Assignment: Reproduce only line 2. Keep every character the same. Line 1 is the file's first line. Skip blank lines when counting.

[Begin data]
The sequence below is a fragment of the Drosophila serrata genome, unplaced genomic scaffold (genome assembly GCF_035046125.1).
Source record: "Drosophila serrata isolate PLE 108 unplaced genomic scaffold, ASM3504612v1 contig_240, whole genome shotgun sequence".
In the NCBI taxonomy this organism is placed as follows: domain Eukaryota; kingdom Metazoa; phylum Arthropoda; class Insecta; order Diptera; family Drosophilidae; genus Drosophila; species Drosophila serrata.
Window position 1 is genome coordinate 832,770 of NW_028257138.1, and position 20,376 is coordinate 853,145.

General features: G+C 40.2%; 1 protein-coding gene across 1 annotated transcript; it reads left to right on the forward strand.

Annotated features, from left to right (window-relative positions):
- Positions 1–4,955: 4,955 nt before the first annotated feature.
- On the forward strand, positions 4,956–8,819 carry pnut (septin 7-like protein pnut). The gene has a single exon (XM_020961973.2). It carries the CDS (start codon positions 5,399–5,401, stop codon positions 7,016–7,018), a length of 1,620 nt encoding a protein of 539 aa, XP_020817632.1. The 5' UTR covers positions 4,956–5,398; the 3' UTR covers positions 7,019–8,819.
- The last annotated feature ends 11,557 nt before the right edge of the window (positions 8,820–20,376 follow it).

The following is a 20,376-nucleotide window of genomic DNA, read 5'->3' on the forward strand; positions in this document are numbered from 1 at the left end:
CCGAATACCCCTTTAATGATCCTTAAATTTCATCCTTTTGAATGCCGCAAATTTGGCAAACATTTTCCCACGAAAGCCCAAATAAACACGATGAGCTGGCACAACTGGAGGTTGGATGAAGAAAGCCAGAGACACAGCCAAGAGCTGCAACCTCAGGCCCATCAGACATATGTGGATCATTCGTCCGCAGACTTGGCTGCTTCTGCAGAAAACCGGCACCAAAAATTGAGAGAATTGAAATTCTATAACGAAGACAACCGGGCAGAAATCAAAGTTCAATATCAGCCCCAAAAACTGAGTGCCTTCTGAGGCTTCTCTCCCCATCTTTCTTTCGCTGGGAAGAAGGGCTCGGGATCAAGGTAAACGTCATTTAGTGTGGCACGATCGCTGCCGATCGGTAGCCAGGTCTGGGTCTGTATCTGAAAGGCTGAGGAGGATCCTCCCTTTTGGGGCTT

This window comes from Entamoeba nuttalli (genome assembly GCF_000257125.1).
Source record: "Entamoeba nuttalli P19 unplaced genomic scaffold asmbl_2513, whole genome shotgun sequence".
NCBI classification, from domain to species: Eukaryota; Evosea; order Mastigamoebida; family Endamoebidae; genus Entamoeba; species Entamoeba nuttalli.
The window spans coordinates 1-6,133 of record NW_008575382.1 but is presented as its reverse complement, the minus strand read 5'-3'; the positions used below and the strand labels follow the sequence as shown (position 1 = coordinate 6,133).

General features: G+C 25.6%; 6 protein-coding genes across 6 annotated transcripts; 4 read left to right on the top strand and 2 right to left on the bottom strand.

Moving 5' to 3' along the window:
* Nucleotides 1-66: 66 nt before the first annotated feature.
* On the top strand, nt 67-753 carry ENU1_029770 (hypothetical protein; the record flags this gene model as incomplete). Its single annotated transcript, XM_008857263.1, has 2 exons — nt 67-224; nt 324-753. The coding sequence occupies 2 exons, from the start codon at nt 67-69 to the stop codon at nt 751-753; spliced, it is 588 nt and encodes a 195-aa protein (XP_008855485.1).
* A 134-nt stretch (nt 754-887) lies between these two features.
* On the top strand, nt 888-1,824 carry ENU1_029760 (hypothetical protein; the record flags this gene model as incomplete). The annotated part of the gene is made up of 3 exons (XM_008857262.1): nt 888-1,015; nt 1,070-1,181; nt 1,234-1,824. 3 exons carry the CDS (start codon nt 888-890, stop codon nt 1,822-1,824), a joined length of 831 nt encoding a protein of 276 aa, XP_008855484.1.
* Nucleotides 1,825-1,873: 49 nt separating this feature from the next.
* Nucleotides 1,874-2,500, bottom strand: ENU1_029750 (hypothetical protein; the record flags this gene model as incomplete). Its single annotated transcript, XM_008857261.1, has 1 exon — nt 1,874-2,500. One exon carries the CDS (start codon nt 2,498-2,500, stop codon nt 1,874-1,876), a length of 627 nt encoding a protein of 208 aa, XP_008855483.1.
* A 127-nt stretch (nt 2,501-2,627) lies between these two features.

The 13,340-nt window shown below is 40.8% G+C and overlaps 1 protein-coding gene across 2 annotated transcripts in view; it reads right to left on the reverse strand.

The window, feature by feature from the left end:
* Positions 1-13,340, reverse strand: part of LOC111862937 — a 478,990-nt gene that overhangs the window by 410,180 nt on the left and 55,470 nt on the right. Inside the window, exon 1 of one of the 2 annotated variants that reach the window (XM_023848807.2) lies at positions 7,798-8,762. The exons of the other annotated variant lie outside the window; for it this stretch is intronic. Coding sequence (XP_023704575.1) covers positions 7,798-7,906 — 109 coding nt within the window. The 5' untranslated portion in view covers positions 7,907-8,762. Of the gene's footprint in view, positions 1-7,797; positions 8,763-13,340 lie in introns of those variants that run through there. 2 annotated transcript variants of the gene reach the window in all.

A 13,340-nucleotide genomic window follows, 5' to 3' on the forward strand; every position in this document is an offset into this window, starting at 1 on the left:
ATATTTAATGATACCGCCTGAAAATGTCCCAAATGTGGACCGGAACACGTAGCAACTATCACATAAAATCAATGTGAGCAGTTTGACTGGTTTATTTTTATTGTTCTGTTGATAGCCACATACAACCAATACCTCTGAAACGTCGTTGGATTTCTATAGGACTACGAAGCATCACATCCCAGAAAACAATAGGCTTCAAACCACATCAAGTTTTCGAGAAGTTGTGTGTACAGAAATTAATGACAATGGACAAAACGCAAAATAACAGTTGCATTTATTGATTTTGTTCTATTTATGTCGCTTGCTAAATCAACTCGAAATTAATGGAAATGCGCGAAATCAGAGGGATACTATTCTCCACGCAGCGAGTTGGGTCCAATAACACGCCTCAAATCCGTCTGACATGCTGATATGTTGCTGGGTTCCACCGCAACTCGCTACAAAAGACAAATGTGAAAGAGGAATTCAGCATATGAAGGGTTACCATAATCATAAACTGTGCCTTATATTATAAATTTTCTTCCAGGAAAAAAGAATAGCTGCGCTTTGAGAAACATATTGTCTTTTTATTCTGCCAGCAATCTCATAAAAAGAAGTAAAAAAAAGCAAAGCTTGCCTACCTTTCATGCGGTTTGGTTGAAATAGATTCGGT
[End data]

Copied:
Source record: "Drosophila serrata isolate PLE 108 unplaced genomic scaffold, ASM3504612v1 contig_240, whole genome shotgun sequence".